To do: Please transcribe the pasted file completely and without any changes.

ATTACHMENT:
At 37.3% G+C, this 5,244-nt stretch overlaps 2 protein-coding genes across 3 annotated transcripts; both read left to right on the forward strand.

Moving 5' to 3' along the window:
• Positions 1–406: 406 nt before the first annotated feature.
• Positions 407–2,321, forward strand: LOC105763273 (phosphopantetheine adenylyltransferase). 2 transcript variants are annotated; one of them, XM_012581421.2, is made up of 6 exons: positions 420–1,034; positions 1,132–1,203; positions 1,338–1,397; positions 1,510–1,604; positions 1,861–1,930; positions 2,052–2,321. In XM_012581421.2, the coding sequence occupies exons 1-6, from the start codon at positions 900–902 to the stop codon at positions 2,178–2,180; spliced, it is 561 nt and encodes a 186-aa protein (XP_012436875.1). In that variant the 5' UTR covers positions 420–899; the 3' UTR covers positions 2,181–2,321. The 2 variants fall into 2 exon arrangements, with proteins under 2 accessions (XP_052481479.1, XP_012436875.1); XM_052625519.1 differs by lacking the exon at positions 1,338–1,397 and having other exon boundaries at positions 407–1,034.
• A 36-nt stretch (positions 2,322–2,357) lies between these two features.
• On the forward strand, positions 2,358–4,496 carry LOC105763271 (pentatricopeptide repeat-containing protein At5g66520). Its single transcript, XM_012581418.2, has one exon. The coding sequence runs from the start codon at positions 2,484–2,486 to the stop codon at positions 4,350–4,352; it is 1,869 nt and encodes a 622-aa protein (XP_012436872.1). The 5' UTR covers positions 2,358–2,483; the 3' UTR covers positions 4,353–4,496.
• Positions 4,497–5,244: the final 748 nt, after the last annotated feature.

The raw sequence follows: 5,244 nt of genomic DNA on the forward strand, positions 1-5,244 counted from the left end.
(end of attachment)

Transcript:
At 37.3% G+C, this 5,244-nt stretch overlaps 2 protein-coding genes across 3 annotated transcripts; both read left to right on the forward strand.

Moving 5' to 3' along the window:
• Positions 1–406: 406 nt before the first annotated feature.
• Positions 407–2,321, forward strand: LOC105763273 (phosphopantetheine adenylyltransferase). 2 transcript variants are annotated; one of them, XM_012581421.2, is made up of 6 exons: positions 420–1,034; positions 1,132–1,203; positions 1,338–1,397; positions 1,510–1,604; positions 1,861–1,930; positions 2,052–2,321. In XM_012581421.2, the coding sequence occupies exons 1-6, from the start codon at positions 900–902 to the stop codon at positions 2,178–2,180; spliced, it is 561 nt and encodes a 186-aa protein (XP_012436875.1). In that variant the 5' UTR covers positions 420–899; the 3' UTR covers positions 2,181–2,321. The 2 variants fall into 2 exon arrangements, with proteins under 2 accessions (XP_052481479.1, XP_012436875.1); XM_052625519.1 differs by lacking the exon at positions 1,338–1,397 and having other exon boundaries at positions 407–1,034.
• A 36-nt stretch (positions 2,322–2,357) lies between these two features.
• On the forward strand, positions 2,358–4,496 carry LOC105763271 (pentatricopeptide repeat-containing protein At5g66520). Its single transcript, XM_012581418.2, has one exon. The coding sequence runs from the start codon at positions 2,484–2,486 to the stop codon at positions 4,350–4,352; it is 1,869 nt and encodes a 622-aa protein (XP_012436872.1). The 5' UTR covers positions 2,358–2,483; the 3' UTR covers positions 4,353–4,496.
• Positions 4,497–5,244: the final 748 nt, after the last annotated feature.

The raw sequence follows: 5,244 nt of genomic DNA on the forward strand, positions 1-5,244 counted from the left end.